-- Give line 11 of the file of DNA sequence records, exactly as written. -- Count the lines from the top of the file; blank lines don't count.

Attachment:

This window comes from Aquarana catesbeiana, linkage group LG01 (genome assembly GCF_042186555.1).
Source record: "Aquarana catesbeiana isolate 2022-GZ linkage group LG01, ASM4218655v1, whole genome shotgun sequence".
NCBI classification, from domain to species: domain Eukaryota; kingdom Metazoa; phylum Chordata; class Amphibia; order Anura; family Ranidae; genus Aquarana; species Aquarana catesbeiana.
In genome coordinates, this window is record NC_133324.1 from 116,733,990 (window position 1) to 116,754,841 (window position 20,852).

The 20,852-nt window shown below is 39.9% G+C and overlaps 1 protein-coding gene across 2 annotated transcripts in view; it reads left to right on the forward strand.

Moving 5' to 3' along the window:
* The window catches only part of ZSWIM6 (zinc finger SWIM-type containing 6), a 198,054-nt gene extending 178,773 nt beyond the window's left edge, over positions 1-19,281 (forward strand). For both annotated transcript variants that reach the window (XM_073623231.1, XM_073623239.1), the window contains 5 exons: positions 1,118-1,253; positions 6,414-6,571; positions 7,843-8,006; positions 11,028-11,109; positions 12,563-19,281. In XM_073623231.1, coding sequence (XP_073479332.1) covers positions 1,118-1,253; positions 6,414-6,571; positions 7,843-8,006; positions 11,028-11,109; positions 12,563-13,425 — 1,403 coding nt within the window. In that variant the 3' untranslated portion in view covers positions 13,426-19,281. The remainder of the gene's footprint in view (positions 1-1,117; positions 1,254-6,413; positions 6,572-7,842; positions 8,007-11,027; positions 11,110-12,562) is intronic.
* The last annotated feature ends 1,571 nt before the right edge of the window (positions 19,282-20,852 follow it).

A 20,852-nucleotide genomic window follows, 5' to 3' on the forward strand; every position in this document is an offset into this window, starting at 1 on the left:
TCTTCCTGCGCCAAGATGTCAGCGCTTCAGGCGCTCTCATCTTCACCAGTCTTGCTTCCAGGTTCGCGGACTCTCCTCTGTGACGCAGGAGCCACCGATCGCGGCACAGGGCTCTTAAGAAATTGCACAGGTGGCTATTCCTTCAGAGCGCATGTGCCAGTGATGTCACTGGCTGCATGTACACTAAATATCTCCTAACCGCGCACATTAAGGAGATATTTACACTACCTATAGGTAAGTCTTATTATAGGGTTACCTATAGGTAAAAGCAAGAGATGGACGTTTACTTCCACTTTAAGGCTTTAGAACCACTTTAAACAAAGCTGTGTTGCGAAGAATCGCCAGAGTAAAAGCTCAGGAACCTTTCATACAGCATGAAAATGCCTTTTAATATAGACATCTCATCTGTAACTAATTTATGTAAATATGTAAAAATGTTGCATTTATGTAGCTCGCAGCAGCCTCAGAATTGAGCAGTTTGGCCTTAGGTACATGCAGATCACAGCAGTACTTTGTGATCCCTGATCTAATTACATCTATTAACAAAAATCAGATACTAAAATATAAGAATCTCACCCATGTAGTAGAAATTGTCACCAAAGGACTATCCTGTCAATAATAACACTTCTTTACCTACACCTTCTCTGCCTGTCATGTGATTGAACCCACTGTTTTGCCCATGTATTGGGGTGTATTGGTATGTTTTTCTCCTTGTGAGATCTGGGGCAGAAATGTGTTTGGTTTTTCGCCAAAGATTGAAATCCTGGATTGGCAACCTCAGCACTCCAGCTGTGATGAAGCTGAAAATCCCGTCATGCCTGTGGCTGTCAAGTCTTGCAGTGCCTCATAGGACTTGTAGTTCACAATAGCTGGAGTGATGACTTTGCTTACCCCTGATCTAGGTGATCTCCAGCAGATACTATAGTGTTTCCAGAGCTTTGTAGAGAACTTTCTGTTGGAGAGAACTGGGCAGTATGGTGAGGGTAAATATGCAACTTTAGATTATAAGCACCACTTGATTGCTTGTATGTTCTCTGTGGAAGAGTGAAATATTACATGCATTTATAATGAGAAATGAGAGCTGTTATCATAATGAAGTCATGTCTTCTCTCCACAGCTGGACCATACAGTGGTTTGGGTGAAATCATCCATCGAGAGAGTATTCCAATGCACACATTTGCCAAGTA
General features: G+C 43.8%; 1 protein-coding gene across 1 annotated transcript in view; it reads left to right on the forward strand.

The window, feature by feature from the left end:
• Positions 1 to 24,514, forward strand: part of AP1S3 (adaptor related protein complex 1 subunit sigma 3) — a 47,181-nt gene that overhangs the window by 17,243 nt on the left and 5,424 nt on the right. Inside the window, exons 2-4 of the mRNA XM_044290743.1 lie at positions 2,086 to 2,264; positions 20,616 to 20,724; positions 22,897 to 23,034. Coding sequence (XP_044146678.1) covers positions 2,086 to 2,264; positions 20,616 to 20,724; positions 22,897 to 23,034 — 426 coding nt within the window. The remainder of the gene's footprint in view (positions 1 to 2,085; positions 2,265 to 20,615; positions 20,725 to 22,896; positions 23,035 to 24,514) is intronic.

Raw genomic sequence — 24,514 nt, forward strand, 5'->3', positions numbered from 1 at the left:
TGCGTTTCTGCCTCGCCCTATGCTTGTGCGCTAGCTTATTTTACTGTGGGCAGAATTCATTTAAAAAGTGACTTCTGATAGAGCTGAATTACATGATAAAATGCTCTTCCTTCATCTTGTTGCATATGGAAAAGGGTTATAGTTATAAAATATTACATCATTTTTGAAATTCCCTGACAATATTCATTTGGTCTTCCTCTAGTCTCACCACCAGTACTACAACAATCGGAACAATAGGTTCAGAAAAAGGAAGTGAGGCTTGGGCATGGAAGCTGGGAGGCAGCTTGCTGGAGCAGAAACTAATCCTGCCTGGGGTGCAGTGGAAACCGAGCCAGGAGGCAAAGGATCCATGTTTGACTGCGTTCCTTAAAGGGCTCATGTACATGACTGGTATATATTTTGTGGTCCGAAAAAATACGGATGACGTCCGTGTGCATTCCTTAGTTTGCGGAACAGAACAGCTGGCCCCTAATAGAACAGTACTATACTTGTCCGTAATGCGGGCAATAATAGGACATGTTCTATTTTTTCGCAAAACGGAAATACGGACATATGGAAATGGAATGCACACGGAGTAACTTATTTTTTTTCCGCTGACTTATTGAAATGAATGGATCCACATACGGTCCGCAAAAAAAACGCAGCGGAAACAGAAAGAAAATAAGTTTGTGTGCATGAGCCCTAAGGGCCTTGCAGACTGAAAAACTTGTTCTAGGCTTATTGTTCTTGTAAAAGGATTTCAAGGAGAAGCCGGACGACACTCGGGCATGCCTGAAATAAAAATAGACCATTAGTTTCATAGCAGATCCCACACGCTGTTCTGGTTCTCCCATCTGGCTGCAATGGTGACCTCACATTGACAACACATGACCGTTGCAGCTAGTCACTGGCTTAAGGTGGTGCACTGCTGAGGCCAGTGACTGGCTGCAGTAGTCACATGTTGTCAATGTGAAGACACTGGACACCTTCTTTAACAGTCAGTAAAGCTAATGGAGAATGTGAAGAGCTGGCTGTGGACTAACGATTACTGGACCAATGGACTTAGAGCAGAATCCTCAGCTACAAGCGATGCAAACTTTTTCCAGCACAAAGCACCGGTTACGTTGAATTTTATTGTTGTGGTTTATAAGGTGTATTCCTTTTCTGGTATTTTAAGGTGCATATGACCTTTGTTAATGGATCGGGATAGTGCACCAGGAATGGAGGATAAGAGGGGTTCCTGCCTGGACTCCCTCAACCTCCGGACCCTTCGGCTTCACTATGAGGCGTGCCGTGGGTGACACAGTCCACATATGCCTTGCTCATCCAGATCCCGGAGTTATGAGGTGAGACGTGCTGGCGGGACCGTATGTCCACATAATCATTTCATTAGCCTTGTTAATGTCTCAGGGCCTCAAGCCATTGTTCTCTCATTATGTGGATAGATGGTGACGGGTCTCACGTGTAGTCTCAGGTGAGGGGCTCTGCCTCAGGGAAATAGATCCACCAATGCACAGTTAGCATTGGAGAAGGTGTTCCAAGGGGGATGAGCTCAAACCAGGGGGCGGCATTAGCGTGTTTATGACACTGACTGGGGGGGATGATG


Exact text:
General features: G+C 43.8%; 1 protein-coding gene across 1 annotated transcript in view; it reads left to right on the forward strand.